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Fri, 10 Apr 2020
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Maine Sheriff says he will not enforce unconstitutional directives: 'This is not Nazi Germany!'

Sheriff Scott Nichols
© Facebook
Sheriff Scott Nichols
Maine's Franklin County Sheriff Scott Nichols has a strong message for the Governor of Maine, Janet Mills, who issued "stay-at-home" orders with threats of police punishment if not followed. Sheriff Nichols issued a statement on the Franklin County Facebook page saying in no uncertain terms he will not follow the unconstitutional order.

"We will not be setting up a Police State. PERIOD," he wrote. "The Sheriff's Office will not purposefully go out and stop vehicles because they are on the road or stop and ask why people are out and about. To do so puts our officers at risk. This is not Nazi Germany or Soviet Russia where you are asked for your papers!"

The sheriff's announcement comes as a welcome sign to Americans who have been arrested for inane things like praying outside, surfing, or trying to drive to work. Someone has to stand up to the unconstitutional directives that are being handed down daily by government officials and it will fall on the sheriffs to uphold what they know to be their legal and lawful duties, none of which involve trampling the rights of citizens.

Comment: At least some Americans seem to want to fight back against threats to their constitution. It looks like another Sheriff and Congressman in Idaho are saying the same. From Idaho Statesman:
North Idaho legislator, sheriff dispute governor's stay-home order amid pandemic
Rachel Roberts and Ruth Brown
April 02, 2020 03:13 PM, Updated April 03, 2020 03:34 PM

In a letter posted on the Bonner County Sheriff's Office Facebook page Thursday afternoon, Sheriff Daryl Wheeler asks Idaho Gov. Brad Little to reconsider the statewide stay-home order that was issued March 25 to help slow the spread of the coronavirus.

"I do not believe that suspending the Constitution was wise," Wheeler's letter reads. "Because COVID-19 is nothing like the Plague."

Wheeler references a letter written by Alfie Oakes, the founder and CEO of Florida-based Oakes Farms Seed to Table. Oakes' March 24 letter to U.S. Sen. Rick Scott argues that the long-term economic effects of a stay-home order outweigh the risk of spreading the coronavirus. Oakes also suggests that the coronavirus pandemic has been given traction by the media and "globalists" in an attempt to keep President Donald Trump from being reelected.

"With the incredible power that the Globalists yield over the World Health Organization and mainstream media, they easily created this incredible — yet completely baseless — fear around the world regarding COVID-19," Oakes' letter reads.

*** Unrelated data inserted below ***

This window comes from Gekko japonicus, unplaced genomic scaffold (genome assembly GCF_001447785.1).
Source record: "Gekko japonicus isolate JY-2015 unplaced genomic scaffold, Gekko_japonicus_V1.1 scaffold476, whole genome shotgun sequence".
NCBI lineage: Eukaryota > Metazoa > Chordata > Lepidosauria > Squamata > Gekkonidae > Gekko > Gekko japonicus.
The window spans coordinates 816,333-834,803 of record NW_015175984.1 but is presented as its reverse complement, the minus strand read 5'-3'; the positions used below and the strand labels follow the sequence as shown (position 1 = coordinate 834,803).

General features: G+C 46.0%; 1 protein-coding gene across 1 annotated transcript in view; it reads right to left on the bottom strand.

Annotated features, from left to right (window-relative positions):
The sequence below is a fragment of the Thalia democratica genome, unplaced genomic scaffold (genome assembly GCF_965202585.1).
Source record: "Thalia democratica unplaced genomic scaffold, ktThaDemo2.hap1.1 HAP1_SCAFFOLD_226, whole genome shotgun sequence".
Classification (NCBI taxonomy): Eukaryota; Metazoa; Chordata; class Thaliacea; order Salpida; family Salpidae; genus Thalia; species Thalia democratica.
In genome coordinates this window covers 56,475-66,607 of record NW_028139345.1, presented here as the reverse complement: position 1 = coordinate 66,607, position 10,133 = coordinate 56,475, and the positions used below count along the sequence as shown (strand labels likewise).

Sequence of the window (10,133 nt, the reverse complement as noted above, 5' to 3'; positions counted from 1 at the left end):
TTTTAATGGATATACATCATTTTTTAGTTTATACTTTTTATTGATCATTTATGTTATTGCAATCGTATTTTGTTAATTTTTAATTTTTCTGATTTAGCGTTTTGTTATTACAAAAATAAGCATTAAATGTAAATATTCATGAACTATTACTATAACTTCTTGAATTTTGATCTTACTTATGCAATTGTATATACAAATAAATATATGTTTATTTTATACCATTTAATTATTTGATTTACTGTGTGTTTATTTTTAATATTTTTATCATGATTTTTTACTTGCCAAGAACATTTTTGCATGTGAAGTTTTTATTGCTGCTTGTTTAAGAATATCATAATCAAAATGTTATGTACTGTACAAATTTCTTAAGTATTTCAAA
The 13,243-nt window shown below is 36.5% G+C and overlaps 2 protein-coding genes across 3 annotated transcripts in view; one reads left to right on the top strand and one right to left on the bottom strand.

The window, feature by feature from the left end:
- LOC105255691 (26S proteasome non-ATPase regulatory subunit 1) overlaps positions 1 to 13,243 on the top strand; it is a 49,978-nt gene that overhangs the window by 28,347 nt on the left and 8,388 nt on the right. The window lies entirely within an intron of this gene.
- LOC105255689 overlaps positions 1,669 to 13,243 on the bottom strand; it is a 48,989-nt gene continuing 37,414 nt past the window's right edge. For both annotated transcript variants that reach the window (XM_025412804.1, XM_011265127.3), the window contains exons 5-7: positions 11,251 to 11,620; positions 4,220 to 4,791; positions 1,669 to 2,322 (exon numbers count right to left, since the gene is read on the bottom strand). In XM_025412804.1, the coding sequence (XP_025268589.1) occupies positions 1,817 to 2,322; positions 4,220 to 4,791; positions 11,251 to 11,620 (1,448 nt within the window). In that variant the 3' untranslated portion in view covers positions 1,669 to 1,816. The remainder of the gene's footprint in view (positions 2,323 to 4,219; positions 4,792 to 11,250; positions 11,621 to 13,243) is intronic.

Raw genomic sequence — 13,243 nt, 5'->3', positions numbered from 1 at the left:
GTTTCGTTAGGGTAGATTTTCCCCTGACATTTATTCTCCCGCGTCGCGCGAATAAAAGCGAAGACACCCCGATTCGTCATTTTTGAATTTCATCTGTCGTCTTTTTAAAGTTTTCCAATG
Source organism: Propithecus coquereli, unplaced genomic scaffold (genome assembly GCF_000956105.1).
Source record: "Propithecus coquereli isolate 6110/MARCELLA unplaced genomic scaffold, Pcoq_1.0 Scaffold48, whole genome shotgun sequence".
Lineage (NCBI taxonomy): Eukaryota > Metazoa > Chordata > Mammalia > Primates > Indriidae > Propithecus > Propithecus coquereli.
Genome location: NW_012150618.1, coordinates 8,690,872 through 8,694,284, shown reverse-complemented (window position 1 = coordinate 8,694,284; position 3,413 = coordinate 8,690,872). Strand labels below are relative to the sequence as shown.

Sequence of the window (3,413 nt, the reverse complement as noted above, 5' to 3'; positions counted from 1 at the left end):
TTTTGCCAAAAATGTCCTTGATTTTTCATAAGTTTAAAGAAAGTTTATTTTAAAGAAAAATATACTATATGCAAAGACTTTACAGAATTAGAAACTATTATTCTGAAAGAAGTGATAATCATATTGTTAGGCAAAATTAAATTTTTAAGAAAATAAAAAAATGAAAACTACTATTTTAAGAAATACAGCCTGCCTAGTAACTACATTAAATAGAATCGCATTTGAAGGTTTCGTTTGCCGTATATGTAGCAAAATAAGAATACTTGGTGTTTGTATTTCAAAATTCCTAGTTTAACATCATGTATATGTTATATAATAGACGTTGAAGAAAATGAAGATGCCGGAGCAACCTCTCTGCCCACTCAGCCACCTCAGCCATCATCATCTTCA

According to Wheeler and Oakes, the information provided by the World Health Organization regarding the global pandemic is unreliable.

"We were misled by public health officials," Wheeler's letter continues. "Now it is time to reinstate our Constitution."


"In the spirit of liberty and the Constitution, you can request those that are sick to stay home," Wheeler writes. "But, at the same time, you must release the rest of us to go on with our normal business."

Idaho legislator asks constituents to defy order

Idaho Rep. Heather Scott, R-Blanchard, who represents Bonner County's district in the House, asked her constituents to openly defy Little's order in her official newsletter. She claimed the governor's order was " unconstitutional, unAmerican, and not the Idaho way."

"I am not sure why the Idaho governor has followed in the footsteps of, at this point, mostly liberal states and issued an order for all Idahoans to stay at home for 21 days and for all non-essential businesses to close," Scott wrote in her newsletter Thursday.

Scott's newsletter focused on local jurisdictions' right to choose if they should enforce the order and the right to assemble for church services.

"This will not end if we do not push back, and I am urging you to stand firm on your constitutional rights and exercise them often," Scott wrote. "And support others who do the same."

Chart Pie

Covid19 death figures "a substantial over-estimate"

world map coronavirus
© The Spectator
Bizarre guidelines from health authorities around the world are potentially including thousands of deceased patients who were never even tested

A few weeks ago we reported that, according to the Italian Institute of Health (ISS), only 12% of Italy's reported Covid19 deaths actually listed Covid19 as the cause of death.

Given that 99% of them had at least one serious co-morbidity (and that 80% of them had two such diseases) this raised serious questions as to the reliability of Italy's reported statistics.

Comment: See also:


Tyranny comes to Hyde Park: Middle-class busybodies and jobsworth cops are ruining this country

Hyde Park UK